Second, Jude tells us that these false teachers “deny Jesus Christ our only Sovereign and Lord” (verse 4). We must refuse those who do not accept that Jesus is the only Lord. We must reject those who bow the knee to any other god and not to Jesus Christ alone. These false teachers do not accept Him as the only sovereign. They do not bow the knee to Him alone as their king. They do not obey Him alone. They do not turn from all else to serve Him as their one true king and Lord. They do not give Him the right to be their only master. They may come across as being very accepting of other religions and have the favor of many in the community, but to do this they must deny the fact that there is only one way of salvation—through the Lord Jesus alone. What is the destiny of these false teachers? Jude reminds the believers of several incidents in Scripture that reveal what will happen to these false teachers and prophets.
Jude reminds his readers how God, after delivering his people from the land of Egypt, destroyed those who turned their backs on him in the desert. Do you think that if God destroyed his own people in the desert, he will spare these false teachers and prophets? Their destiny is the same as the destiny of the people of God who turned their backs on him in the days of Moses. They too will perish for their sin.
In verse 6 Jude gives his readers another example. Here he reminds them of the angels of heaven who turned their backs on the Lord God. He speaks here of Satan and his evil spirits who abandoned their heavenly calling through pride and arrogance. These angels were cast into darkness. They are bound in that darkness with chains until the day of final judgment. This is not to say that these demons are inactive. Peter tells us that Satan “prowls around like a roaring lion looking for someone to devour“(1 Peter 5:8). Unlike people, Satan and his demons will never repent, nor can they repent. Christ died to save the human race. The fate of Satan and his angels, however, is sealed. They live presently in the darkness of separation from God with no chance of coming to the light of the truth. Satan and his demons will be cast eternally into the lake of fire where they will be eternally punished for their rebellion against God (Revelation 20:15). If God punished these fallen angels in such a manner, will He not also punish those who pervert the truth of the gospel and seek to turn people from the truth of His Word?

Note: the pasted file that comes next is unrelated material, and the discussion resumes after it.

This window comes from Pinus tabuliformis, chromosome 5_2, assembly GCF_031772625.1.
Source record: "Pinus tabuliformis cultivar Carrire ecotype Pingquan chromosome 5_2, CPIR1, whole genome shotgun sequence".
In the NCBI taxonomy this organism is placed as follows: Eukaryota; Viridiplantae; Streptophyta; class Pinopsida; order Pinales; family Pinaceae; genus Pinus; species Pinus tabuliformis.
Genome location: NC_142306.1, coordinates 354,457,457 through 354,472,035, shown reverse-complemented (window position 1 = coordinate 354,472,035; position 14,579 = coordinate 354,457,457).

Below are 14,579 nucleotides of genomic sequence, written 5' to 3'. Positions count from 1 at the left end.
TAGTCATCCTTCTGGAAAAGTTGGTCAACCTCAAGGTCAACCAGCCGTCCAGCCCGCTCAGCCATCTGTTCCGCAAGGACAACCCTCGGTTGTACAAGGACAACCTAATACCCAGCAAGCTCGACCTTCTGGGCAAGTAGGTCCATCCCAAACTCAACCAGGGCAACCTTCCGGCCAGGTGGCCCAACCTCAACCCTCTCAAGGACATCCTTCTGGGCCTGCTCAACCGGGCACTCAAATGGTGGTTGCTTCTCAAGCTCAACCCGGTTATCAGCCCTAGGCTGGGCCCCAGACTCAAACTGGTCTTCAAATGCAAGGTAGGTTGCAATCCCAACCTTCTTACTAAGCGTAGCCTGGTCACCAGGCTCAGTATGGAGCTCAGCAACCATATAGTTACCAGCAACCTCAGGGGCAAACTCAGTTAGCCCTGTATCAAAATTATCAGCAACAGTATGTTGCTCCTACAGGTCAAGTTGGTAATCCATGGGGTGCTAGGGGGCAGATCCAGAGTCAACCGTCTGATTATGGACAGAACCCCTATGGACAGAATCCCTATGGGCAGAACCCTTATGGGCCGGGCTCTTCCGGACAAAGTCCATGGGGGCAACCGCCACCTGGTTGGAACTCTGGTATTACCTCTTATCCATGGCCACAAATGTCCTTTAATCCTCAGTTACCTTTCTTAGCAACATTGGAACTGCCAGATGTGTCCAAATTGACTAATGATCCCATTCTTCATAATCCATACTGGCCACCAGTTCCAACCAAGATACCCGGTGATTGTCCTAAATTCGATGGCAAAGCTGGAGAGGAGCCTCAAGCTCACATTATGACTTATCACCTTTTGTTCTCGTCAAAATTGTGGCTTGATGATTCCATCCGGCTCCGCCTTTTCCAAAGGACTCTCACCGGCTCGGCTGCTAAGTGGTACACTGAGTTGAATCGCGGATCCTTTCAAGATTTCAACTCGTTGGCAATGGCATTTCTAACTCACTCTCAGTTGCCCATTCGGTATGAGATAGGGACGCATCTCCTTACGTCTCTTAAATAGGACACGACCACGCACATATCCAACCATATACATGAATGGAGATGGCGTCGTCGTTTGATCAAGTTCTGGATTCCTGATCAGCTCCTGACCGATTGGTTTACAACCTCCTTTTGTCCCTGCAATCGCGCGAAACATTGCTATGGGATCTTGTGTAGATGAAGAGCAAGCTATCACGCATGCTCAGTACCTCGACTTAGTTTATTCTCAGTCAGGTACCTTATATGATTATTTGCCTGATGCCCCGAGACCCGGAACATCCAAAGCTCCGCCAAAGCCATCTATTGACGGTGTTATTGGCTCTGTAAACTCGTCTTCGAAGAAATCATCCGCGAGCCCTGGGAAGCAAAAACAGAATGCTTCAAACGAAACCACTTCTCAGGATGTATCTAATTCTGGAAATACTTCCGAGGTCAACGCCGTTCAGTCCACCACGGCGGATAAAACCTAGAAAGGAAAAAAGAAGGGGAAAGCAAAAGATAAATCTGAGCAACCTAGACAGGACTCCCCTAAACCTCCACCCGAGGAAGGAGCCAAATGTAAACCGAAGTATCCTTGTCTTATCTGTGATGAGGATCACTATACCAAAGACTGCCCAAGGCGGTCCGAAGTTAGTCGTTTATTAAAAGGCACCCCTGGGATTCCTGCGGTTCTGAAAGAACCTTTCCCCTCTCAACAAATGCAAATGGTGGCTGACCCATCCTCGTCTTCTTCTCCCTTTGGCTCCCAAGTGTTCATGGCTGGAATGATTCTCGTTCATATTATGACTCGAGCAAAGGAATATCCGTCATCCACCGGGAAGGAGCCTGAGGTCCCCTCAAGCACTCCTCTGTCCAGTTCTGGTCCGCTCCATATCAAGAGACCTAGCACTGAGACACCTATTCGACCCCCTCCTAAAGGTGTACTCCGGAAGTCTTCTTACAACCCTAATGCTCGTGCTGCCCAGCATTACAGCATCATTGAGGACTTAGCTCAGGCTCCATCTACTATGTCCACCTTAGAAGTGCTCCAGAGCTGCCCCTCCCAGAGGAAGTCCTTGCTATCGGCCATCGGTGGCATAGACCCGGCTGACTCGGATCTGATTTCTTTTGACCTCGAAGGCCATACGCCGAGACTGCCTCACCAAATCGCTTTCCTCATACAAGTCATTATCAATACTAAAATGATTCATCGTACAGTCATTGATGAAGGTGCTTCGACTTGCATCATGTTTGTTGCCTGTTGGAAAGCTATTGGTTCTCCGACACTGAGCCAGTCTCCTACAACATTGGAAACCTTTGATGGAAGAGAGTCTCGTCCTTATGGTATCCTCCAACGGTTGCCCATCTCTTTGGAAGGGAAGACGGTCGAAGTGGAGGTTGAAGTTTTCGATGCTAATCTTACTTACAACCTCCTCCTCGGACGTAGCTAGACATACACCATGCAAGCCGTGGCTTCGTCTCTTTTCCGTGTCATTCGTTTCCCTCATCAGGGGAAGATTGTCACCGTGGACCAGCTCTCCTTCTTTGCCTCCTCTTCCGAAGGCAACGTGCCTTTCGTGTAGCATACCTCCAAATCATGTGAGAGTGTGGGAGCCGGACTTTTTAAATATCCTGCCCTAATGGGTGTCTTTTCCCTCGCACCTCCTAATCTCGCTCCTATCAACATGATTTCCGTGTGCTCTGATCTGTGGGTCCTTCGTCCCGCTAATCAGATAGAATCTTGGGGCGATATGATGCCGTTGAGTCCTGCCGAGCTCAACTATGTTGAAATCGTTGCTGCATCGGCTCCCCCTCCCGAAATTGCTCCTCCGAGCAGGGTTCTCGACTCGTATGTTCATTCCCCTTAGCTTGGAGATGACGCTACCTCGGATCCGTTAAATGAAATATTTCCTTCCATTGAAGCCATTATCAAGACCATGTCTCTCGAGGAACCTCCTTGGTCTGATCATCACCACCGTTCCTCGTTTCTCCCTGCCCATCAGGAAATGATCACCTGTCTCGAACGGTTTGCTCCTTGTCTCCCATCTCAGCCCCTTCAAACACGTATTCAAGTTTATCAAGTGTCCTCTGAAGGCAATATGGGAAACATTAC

The final example Jude gives us here is the example of Sodom and Gomorrah. The individuals in these cities gave themselves over to sexual immorality and perversion. They did not concern themselves with God’s standard of holiness and truth. These false teachers and prophets have also turned from God’s standard of holiness (see verse 4). They are not concerned about living the life God expects of them. Jude challenges his reader to remember what happened to Sodom and Gomorrah. If God destroyed whole cities because of their immorality and perversion, will He hesitate to destroy those who seek to mislead His people and refuse to live according to His holy standard?
All of these examples serve as warnings for us today also. The false teachers among Jude’s initial readers were in danger of falling under the harsh judgment of God. They would suffer the consequences of their actions. Believers were not to be deceived by these false prophets and teachers who denied the Lord Jesus and refused to live according to the standard of His Word.
It is an awesome responsibility to be a servant of the Lord Jesus and to present Him to the world. Those of us who have been called to this ministry are to live lives worthy of this calling. We must be careful to make Christ Jesus central in our teaching and preaching. We must also be careful to live the lives that God requires of us in His Word. We must not only be faithful to the truth of God’s inspired Word but our lifestyles must also be in harmony with the standards of that Word.
* Is there evidence of false teachers and prophets in the churches of our land today?
* How can we recognize a false teacher according to Jude?
* What truths do we need to stand up for in our churches today?
* Is there evidence of Satan’s attempt to infiltrate the work of God you are involved with today? What kind of errors has he been trying to communicate?
* Take a moment to pray for those who stand in the pulpits of our land but who do not know the Lord Jesus Christ as their Savior and only Lord.